Leaving the Peninsula
From Elephant Island we set out north east across the Scotia Sea. That is the area of the South Atlantic bounded by an arc of islands that make a half-moon from Argentina through the Falklands and South Georgia, down to the South Sandwich Islands and then curve back west to the South Orkneys and South Shetlands. (I can’t help wishing for some place names which are not so wholly redolent of the global north, but there we are. There were no indigenous namers here.)
This stretch of about 700 nautical miles from Point Wild to our destination at Elsehul took Shackleton 17 days. The crew estimated five, though we set off with great style with a good wind, full sail and calm seas.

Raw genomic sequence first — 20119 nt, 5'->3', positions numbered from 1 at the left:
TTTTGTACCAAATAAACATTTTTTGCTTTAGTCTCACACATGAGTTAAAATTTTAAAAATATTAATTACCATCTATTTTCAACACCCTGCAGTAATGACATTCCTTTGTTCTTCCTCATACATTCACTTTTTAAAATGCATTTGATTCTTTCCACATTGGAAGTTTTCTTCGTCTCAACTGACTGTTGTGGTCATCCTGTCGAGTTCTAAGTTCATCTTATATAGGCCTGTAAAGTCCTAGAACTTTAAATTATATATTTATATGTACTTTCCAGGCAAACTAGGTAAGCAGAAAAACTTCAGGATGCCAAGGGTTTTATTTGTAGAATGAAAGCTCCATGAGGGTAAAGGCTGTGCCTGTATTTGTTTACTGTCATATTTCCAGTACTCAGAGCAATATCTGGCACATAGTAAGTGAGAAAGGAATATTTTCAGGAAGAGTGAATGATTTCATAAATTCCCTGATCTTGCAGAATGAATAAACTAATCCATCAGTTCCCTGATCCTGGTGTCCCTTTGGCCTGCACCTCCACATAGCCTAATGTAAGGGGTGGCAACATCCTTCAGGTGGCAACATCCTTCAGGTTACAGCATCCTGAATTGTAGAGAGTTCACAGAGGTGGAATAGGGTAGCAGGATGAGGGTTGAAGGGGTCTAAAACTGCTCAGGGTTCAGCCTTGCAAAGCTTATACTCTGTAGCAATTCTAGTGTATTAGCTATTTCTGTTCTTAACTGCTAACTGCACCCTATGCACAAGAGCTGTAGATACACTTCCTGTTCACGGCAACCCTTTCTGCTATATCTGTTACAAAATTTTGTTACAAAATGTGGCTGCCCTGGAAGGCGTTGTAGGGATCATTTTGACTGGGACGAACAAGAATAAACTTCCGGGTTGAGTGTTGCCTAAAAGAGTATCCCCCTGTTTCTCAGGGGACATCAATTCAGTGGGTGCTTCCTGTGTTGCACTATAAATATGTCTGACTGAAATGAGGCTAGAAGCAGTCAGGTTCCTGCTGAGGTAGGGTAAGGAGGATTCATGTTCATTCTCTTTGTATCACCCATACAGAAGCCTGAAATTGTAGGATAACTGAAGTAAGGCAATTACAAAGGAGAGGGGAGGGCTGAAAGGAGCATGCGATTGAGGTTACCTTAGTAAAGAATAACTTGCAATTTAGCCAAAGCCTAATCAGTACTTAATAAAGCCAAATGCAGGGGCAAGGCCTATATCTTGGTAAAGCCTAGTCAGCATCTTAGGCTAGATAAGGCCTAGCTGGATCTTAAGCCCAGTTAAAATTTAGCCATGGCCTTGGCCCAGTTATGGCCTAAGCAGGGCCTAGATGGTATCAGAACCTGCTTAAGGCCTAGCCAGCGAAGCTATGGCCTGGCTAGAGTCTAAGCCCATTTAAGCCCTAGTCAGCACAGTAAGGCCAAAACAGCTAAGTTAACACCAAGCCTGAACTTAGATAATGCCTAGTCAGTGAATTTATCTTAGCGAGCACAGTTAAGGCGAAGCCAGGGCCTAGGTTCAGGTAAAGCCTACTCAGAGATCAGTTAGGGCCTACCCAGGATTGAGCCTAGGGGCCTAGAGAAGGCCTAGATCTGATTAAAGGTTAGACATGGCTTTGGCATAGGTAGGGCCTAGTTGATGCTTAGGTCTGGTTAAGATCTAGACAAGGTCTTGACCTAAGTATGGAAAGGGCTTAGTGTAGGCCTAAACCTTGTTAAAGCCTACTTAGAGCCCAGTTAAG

It was still cold so this is a good opportunity to review what kit I might have done differently with more forethought and offer some tips on what worked well for me.
For me, this was the big one and it inhibited my climbing. I took with me two pairs of liners, one pair of fingerless wool gauntlets and one pair of blue wooly gloves, plus two pairs of thick over gloves with grips on the palms. I also had an elderly pair of classic sailing gloves with the finger and thumb cut short.